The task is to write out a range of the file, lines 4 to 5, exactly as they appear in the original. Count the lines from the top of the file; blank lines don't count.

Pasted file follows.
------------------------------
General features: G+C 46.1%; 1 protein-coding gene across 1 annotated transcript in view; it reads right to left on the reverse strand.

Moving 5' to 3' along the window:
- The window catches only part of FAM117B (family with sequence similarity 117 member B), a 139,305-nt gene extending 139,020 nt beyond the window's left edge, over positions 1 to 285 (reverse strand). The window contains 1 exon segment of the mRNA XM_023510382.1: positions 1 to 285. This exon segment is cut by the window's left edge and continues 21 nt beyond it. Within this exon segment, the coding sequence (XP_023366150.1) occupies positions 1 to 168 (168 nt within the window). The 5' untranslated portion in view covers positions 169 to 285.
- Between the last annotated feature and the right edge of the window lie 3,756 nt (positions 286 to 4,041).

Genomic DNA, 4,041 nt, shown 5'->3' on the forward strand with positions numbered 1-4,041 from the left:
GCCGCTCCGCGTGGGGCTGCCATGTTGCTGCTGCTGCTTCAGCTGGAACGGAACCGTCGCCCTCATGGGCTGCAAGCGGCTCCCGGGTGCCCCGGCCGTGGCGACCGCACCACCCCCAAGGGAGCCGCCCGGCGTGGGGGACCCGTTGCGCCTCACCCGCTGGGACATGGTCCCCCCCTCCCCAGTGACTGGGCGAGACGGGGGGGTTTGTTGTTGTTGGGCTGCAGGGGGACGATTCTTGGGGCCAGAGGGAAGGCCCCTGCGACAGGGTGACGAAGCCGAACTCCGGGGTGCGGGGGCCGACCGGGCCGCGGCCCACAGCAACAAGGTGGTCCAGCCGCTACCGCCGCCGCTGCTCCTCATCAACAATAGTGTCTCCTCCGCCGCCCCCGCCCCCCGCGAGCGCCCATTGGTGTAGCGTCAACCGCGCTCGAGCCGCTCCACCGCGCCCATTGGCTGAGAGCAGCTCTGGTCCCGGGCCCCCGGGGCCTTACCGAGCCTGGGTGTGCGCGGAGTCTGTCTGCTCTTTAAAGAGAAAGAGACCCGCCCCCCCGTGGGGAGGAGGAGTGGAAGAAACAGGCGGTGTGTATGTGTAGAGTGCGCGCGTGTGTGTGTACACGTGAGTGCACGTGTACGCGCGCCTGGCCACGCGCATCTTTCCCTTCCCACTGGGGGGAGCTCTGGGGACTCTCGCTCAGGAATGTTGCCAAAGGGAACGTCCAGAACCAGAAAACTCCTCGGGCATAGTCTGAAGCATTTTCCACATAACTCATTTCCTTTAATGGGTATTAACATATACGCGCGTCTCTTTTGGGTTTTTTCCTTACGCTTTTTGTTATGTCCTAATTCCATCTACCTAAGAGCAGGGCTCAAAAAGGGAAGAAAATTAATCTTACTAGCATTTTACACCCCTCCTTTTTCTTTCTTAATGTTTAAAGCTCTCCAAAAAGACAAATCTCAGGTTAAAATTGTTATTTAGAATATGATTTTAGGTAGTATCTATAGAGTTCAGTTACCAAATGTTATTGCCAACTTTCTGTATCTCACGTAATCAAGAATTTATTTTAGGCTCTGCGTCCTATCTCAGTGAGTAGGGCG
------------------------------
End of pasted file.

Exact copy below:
- Between the last annotated feature and the right edge of the window lie 3,756 nt (positions 286 to 4,041).

Genomic DNA, 4,041 nt, shown 5'->3' on the forward strand with positions numbered 1-4,041 from the left: